Steve King Votes For House Disapproval Resolution Rebuking Him

Kerry Picket Political Reporter
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WASHINGTON — Iowa Republican Rep. Steve King voted Tuesday for the House disapproval resolution that formally rebuked him for making comments related to white supremacy during a New York Times interview.

The disapproval resolution that condemned white nationalism and racism, authored by House Majority Whip James Clyburn, passed the lower chamber 421-1. The lone dissenter was Illinois Democrat Rep. Bobby Rush who claimed the resolution did not go far enough to punish King for his remarks.

“Censure is the only possible thing to do in light of Steve King’s comments. Censure is the only thing to do. Offensive speech — when it’s repeated — when there are serial actions on the part of a member, if it offends a broad cross-section of the citizens of this nation, yeah, I think it’s grounds for a censure — no matter what party.” (Related: Democratic Leader Confirms Censure Of Steve King Will Open Political Pandora’s Box)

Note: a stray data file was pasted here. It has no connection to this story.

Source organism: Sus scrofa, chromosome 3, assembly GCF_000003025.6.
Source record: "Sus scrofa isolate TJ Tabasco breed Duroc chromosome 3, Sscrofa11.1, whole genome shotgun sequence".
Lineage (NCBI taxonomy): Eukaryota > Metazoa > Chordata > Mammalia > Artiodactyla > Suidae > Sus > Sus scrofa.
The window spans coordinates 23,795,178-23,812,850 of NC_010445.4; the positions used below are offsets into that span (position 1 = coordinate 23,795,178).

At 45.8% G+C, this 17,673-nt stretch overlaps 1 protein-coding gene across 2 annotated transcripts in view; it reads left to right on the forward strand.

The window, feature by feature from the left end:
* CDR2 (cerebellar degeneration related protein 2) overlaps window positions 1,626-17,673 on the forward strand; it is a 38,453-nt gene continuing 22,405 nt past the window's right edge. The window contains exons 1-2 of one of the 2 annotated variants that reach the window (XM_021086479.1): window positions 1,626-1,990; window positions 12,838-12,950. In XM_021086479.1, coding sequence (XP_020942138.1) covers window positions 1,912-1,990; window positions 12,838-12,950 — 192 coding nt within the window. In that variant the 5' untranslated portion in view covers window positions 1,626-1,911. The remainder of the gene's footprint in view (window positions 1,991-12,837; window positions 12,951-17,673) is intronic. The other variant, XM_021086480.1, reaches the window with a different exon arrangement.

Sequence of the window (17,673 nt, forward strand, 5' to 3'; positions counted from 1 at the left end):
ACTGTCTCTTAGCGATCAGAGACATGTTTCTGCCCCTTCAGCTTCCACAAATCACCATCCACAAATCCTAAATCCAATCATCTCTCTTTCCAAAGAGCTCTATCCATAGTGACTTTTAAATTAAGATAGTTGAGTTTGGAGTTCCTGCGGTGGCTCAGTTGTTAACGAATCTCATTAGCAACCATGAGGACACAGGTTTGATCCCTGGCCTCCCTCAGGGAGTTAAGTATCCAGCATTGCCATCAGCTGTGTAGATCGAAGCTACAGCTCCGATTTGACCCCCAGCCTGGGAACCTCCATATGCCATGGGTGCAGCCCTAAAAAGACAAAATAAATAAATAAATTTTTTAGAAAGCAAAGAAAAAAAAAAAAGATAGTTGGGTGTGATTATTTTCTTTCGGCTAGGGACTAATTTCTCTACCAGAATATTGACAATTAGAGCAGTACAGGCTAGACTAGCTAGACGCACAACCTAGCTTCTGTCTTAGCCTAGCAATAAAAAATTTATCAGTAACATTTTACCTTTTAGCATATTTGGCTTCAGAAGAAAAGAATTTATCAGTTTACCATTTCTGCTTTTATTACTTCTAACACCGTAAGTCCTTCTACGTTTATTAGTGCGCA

A censure would require the member in question to stand in the well of the chamber following a majority vote to be rebuked and have the Speaker of the House read the list of grievances against that member.  Twenty-three members of Congress have previously been censured for various violations.

[REUTERS/Brian C. Frank]

Iowa Representative Steve King speaks at the Iowa Faith and Freedom Coalition Forum in Des Moines, Iowa, September 19, 2015. REUTERS/Brian C. Frank – GF10000213223

King gave support to Clyburn’s resolution saying on the floor of the chamber, “I want to compliment the gentleman from South Carolina for bringing up this resolution.” He added, “It’s true and it’s just.”

“What he said is he agreed with my resolves is what he said,” Clyburn later told reporters he did not believe that King was misinterpreted as the Iowa Republican explained.

“Oh no. I can accept that he was misinterpreted if he did not have the record that he had,” said Clyburn.

Reps. Clyburn and Rush went as far to say they hope King is expelled for his comments should he be censured. Rep. Rush explained, “I’m looking at censuring and then the next step would be expulsion.”

“I think expulsion would be fine with me,” Clyburn confirmed. Rush is expected to put forth his motion to censure King on Wednesday.

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